Dining together to create a common identity and as an educational tool
Dining together, is an important community-building institution. Extended family and community are less defined by bloodlines than by sharing a meal on a regular basis or on special occasions such as Christmas, marriage or funerals. Indeed, the genetic offspring was never sure for men, but the moral offspring, those with whom the daily meal is shared,is obvious.
In some traditional hunter-gatherer societies a woman offering a man some cooked food and the man accepting it boils down to a marriage. Sex is less central to the family bond than food exchanges.
Table manners set apart insiders and outsiders. The use of utensils, sticks, cutlery or hands, the time of the meal, eating with open or closed mouth, these habits separate the people like us (class, culture, family) from the others.
Research has confirmed the importance of the shared meal. The family dinner seems to be central both as an educational tool, assuring that children do well at school and grow up to be valuable adults, as to instill a reflex in the family members to care about nutritional habits.
Looking at the importance of shared meals in historical, cultural and educational context, it can be concluded that the ritual of the shared meal has an intrinsic ethical value on its own, strenghtened when the food or the occasion are special. However, for the global citizen, it is not always clear what rituals and table manners he should use. The laws of hospitality answer this question.
The laws of hospitality, defining identity by inclusion
The laws of hospitality, common in traditional cultures, build on the sanctity of the common meal. These laws contain rules for the visitor and for the host: ” In an accurate reflection of ancient Greek culture, rules of hospitality are among the most revered social and religious laws in the Odyssey. Men are measured by the way they play host or guest, and those that antagonize the hero often do so by failing their part of this important contract. Guests are expected to bring gifts to their host, respect the house and servants, and act with grace and appreciation. Often, the guest is a source of news and bearings from the outside world and expected, in some ways, to sing for his supper. The host is then to provide food, shelter, and even money and transportation if the guest is in need. Breaking these obligations in the Odyssey is disrespectful to the gods and indicates a somewhat subhuman status”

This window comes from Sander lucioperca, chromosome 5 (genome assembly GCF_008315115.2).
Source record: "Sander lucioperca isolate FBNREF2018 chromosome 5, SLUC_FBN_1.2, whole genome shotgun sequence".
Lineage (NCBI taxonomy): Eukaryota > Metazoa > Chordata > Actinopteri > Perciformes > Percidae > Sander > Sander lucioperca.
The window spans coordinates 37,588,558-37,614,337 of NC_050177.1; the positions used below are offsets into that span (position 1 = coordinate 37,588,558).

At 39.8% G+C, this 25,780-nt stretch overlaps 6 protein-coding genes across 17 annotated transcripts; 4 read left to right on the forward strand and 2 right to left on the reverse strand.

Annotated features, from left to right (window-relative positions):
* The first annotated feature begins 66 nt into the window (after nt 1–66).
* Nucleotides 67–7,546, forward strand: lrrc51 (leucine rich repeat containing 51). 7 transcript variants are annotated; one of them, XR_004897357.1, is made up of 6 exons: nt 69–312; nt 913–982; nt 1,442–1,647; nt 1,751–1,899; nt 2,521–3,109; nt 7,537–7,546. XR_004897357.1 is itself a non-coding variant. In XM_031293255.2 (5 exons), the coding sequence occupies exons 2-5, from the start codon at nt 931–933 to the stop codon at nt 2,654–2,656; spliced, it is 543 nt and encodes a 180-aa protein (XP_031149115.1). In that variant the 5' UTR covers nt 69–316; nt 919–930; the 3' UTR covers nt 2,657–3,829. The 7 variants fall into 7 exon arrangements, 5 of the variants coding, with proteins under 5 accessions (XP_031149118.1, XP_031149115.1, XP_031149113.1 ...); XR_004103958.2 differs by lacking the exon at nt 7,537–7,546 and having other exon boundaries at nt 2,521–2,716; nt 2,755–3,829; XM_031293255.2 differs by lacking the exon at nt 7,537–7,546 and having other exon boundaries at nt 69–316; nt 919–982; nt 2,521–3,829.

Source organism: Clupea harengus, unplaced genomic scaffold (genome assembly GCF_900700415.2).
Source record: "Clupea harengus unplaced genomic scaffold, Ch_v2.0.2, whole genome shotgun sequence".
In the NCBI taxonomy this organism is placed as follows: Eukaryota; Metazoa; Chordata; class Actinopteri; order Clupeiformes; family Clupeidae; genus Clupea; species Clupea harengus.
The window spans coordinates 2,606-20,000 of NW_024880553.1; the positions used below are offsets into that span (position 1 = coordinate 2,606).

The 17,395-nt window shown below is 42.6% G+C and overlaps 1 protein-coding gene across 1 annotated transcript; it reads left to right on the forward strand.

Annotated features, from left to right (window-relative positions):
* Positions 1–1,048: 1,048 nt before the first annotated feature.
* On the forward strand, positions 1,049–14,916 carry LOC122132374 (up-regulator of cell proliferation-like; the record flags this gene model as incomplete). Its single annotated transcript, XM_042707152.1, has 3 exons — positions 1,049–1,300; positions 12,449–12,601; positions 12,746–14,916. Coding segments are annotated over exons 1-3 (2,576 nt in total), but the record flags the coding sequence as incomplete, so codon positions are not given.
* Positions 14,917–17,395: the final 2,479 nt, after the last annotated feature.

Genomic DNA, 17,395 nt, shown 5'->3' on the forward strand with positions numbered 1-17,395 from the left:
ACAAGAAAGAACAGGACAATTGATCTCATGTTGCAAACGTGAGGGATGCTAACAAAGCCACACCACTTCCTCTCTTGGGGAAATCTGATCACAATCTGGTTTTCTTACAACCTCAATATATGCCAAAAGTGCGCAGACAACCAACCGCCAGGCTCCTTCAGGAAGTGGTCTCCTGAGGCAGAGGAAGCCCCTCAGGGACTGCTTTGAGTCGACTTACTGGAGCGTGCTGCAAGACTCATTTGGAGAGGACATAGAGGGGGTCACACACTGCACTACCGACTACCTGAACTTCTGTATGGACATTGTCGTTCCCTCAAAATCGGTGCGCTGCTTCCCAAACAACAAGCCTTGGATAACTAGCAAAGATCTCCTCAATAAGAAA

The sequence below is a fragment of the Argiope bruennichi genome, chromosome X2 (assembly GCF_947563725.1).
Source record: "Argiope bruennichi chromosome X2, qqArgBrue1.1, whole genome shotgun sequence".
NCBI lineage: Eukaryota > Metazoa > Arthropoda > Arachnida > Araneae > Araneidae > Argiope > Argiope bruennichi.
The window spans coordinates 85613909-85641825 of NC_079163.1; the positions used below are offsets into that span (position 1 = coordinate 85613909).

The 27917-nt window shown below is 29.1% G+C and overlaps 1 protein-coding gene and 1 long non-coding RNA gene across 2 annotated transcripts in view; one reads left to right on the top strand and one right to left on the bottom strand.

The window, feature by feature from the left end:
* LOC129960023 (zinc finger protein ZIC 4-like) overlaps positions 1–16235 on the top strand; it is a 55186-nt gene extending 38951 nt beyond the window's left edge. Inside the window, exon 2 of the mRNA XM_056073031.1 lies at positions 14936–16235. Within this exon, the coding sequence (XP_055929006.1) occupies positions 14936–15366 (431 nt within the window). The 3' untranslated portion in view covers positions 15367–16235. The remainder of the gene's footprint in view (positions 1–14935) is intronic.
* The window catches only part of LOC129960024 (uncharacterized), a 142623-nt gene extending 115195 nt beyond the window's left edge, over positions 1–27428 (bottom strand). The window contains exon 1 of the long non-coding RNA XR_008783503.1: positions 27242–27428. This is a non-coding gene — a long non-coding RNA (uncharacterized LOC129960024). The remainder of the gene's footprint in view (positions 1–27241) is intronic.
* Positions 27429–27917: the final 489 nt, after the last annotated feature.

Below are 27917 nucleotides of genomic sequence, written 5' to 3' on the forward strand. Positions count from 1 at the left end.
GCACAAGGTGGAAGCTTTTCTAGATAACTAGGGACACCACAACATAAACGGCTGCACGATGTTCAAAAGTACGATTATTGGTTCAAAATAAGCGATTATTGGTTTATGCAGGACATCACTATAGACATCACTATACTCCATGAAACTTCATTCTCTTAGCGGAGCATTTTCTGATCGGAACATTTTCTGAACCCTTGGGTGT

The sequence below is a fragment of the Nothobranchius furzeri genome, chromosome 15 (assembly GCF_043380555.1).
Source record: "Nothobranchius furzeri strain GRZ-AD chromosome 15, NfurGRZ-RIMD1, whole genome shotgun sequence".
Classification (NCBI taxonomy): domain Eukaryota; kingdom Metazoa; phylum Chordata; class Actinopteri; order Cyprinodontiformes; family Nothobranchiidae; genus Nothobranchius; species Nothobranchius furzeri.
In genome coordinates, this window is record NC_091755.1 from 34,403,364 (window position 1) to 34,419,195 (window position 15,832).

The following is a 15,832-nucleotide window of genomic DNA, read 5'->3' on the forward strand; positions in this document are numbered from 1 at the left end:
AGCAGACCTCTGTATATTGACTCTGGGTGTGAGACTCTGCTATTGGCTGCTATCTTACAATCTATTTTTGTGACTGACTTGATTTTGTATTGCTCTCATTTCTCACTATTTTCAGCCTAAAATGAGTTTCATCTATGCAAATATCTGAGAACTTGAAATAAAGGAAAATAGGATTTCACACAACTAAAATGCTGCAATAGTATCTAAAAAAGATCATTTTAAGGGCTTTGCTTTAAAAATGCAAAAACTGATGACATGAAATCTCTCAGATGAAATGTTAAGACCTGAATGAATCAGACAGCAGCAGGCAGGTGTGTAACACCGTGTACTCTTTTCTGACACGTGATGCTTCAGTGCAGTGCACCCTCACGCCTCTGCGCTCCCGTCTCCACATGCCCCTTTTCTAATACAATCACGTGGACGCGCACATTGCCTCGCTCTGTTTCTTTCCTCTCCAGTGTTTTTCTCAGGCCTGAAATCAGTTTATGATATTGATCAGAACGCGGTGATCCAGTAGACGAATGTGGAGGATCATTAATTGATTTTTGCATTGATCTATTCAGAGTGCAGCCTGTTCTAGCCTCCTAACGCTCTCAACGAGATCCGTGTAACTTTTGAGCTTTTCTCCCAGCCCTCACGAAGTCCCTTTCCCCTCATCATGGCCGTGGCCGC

The laws of hospitality are a way to codify the coming together of 2 identities: the identity of the guest, who comes into the house of the host, and will be invited to share the ritual of the common meal that defines the identity of the hosting family, according to their table manners. The guest will receive food and shelter, but must respect and become part of the identity of the host. The identity meaning, amongst others, what they eat and how they eat: what you eat is who you are.
The laws of hospitality, inviting people and be their guest, are still a very important ethical pillar of our day to day human interactions. While less central than in the days of yore, the laws Ulysses abode with are still valuable in the current western culture. Tinkering with the laws of hospitality changes the inherent quid pro quo in the arrangement, to a degree to make it less adapt to our modern society. Indeed, if the idea of full immersion of the guest in the identity of the host gets lost, and the guest does not participate in the sharing of the food and the rituals of the host, the walls between the cultures are not broken down: each partner keeps up his own shield and observes the other from behind it as an outsider. The new arrangement will lead to less cross fertilization and hybridisation than the tested arrangement. As the guest does not share the common meal, there is less “communion”, and less obligation for the host to defend the guest as if he was a part of the family or clan.
by Sam Gardner